The canine species is typically bad at dispelling body heat and this puts them at higher risk of "heat stroke" which is a life-threatening condition best defined as when a dog's normal body temperature of 101.5 degrees Fahrenheit (F) goes above 105F. Dogs have only a couple of ways of dispelling heat namely, through blood vessel expansion and through panting (and to a much smaller degree through sweating from the pads of their feet).
A responsible dog owner should not only be aware of the signs of heatstroke (heavy panting and rapid breathing, excessive drooling, dry mucous membranes, bright red gums and tongue, skin hot to the touch, and a higher heart rate) but should also be familiar with steps one can take to prevent heat stroke in the first place. These steps include:
If your dog must be outside make sure he has access to plenty of cold freshwater (add ice cubes every so often) as well as shade.
On particularly hot and/or humid days walk your dog early in the morning before the sun has come up all the way and wait until after it starts to set later in the day while avoiding the hottest times of the day between 10 AM and 4 PM except for quick potty breaks.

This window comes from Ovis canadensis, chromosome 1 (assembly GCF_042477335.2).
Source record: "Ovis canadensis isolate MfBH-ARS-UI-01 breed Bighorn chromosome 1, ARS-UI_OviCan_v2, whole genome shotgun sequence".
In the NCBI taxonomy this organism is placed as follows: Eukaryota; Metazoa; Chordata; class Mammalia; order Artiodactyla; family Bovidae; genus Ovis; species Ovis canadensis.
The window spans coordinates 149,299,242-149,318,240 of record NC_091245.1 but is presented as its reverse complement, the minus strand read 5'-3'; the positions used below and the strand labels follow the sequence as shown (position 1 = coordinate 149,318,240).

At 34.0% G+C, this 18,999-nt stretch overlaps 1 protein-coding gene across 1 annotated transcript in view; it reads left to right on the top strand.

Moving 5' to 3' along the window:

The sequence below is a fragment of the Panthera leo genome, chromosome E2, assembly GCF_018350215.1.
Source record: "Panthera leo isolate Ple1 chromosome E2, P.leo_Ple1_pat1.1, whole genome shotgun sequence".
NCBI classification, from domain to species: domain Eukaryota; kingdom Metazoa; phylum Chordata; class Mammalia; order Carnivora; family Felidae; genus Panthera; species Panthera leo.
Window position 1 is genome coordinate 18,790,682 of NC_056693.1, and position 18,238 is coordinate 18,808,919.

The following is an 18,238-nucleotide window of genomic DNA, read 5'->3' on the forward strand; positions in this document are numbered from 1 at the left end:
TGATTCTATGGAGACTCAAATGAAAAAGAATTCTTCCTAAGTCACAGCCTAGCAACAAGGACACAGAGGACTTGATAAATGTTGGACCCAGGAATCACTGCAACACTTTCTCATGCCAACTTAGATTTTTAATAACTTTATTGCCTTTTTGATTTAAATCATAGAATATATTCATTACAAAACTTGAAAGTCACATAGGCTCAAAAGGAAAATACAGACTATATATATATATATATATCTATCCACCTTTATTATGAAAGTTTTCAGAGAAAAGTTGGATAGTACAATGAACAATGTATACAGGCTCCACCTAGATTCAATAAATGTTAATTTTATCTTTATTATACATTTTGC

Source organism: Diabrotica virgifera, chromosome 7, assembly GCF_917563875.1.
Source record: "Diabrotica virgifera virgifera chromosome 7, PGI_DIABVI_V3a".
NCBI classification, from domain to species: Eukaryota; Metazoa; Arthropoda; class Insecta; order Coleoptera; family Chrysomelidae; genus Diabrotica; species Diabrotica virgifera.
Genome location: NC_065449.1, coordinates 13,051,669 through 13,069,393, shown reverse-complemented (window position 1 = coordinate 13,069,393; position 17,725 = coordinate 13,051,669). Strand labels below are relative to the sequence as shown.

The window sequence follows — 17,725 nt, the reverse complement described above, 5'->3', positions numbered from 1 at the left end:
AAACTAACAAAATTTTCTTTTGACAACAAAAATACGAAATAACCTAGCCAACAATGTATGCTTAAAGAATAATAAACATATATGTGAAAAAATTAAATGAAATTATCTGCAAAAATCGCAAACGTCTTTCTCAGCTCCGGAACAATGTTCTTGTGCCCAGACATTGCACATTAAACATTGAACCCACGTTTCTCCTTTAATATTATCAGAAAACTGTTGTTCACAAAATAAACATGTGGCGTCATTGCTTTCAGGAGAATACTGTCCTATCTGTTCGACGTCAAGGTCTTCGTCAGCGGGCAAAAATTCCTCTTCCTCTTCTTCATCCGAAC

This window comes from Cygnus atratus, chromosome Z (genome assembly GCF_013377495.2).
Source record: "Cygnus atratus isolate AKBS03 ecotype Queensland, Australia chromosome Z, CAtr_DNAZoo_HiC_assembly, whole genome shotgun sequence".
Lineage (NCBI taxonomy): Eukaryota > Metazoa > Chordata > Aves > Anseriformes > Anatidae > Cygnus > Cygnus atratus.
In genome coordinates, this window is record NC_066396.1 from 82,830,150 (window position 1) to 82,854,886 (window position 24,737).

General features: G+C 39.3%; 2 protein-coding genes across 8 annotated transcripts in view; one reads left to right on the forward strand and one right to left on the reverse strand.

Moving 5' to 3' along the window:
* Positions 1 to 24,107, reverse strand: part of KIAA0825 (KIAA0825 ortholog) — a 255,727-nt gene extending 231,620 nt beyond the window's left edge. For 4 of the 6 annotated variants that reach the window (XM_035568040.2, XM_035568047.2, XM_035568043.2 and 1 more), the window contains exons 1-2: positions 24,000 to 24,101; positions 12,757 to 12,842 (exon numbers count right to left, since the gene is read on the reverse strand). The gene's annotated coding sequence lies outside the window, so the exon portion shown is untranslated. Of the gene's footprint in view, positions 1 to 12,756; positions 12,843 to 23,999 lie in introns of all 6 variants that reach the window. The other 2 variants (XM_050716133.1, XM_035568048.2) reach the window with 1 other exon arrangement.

Test the ground temperature (especially the black pavement) by placing the palm of your hand on the ground. If it's too hot for you to keep your hand there for a bit it's too hot for your dog's sensitive paw pads so walk them where the ground temperature is cooler to the touch.
NEVER leave your dog in a hot parked car!!!
If your dog typically wears a muzzle leave it off since it restricts their ability to pant and panting is one of the ways dogs dissipate body heat.
Carry extra water for both you and your pup during long hikes or walks in hot weather.
(If you have sufficient outside access and you can buy a kiddie pool to fill with water it's a great way for your pup to cool down by standing in the water since dogs sweat through their paws.)
If you suspect your dog is experiencing heatstroke rush him to the vet as soon as possible where he may be given intravenous fluids to replace what he's lost through dehydration.
If getting him to the vet is not possible immediately use a cool cloth or pour cool water (NOT cold) over his head, stomach, armpits, and feet. Then fan him to encourage air circulation. Get him to the vet ASAP!